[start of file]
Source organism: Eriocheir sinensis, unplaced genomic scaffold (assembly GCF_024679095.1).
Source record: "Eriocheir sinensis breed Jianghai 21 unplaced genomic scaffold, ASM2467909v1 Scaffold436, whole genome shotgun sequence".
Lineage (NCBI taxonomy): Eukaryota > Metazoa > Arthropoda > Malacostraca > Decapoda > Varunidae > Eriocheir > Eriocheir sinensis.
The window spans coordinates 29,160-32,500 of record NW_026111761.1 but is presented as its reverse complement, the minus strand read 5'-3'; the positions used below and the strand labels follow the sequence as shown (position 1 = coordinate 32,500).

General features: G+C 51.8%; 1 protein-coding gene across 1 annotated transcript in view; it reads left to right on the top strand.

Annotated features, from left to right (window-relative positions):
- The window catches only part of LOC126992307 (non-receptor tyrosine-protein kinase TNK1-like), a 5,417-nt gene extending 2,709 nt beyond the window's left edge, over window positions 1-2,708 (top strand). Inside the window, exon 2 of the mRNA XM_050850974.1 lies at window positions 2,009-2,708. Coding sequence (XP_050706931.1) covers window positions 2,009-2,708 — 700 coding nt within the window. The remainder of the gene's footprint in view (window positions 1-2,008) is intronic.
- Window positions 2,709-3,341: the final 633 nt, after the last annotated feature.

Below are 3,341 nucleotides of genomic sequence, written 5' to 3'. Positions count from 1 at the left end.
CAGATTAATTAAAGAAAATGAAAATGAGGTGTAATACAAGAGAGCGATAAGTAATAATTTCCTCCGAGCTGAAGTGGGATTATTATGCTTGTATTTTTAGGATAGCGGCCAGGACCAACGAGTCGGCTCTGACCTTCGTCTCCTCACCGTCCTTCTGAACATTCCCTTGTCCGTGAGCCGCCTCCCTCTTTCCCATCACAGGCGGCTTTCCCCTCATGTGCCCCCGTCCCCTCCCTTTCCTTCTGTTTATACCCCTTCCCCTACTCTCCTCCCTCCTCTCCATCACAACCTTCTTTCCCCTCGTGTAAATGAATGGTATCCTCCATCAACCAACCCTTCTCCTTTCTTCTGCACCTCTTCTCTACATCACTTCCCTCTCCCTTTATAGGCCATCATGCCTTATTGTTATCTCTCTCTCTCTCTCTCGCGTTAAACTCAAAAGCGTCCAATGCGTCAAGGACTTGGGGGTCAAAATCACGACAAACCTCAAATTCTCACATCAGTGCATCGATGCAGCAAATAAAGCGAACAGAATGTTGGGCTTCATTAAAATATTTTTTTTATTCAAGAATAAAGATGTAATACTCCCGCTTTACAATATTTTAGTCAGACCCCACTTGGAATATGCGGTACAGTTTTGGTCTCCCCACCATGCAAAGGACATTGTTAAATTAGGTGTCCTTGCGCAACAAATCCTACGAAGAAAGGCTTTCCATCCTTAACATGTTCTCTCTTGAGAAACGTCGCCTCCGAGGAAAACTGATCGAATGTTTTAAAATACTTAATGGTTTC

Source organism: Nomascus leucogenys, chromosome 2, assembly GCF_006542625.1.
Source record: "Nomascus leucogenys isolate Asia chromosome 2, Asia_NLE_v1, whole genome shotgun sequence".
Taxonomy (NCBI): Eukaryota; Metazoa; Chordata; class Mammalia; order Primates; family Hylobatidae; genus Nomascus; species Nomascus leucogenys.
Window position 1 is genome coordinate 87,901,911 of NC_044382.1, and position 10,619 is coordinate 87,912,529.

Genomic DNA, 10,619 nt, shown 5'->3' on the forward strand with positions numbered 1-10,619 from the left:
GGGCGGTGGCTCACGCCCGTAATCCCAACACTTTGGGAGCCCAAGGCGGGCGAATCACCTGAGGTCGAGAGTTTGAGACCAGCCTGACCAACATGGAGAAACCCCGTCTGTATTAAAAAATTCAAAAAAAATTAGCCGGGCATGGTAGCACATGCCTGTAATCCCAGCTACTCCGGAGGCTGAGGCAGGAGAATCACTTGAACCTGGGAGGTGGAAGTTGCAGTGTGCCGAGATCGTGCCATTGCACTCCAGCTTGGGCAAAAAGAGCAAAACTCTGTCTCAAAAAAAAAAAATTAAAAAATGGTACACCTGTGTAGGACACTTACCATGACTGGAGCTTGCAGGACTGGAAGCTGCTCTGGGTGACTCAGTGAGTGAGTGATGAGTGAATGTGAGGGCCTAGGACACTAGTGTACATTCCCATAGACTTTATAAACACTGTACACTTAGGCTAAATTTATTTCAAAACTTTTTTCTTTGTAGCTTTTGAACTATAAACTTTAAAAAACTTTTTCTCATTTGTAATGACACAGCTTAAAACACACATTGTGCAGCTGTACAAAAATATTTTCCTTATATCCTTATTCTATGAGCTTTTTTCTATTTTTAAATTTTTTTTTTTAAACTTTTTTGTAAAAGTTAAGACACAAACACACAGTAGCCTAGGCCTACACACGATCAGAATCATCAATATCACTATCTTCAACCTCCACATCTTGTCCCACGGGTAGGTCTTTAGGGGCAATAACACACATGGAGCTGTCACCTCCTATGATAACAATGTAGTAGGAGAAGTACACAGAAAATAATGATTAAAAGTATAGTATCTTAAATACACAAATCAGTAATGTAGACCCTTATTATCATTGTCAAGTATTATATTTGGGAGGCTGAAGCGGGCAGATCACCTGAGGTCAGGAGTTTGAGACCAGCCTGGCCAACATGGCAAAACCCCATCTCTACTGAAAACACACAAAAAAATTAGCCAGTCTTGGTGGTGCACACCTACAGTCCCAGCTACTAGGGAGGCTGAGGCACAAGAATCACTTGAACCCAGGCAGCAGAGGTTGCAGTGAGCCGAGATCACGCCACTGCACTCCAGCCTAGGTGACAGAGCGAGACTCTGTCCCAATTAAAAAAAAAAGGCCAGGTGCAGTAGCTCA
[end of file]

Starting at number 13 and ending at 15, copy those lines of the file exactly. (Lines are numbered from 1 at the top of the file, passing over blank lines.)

Taxonomy (NCBI): Eukaryota; Metazoa; Chordata; class Mammalia; order Primates; family Hylobatidae; genus Nomascus; species Nomascus leucogenys.
Window position 1 is genome coordinate 87,901,911 of NC_044382.1, and position 10,619 is coordinate 87,912,529.

Genomic DNA, 10,619 nt, shown 5'->3' on the forward strand with positions numbered 1-10,619 from the left: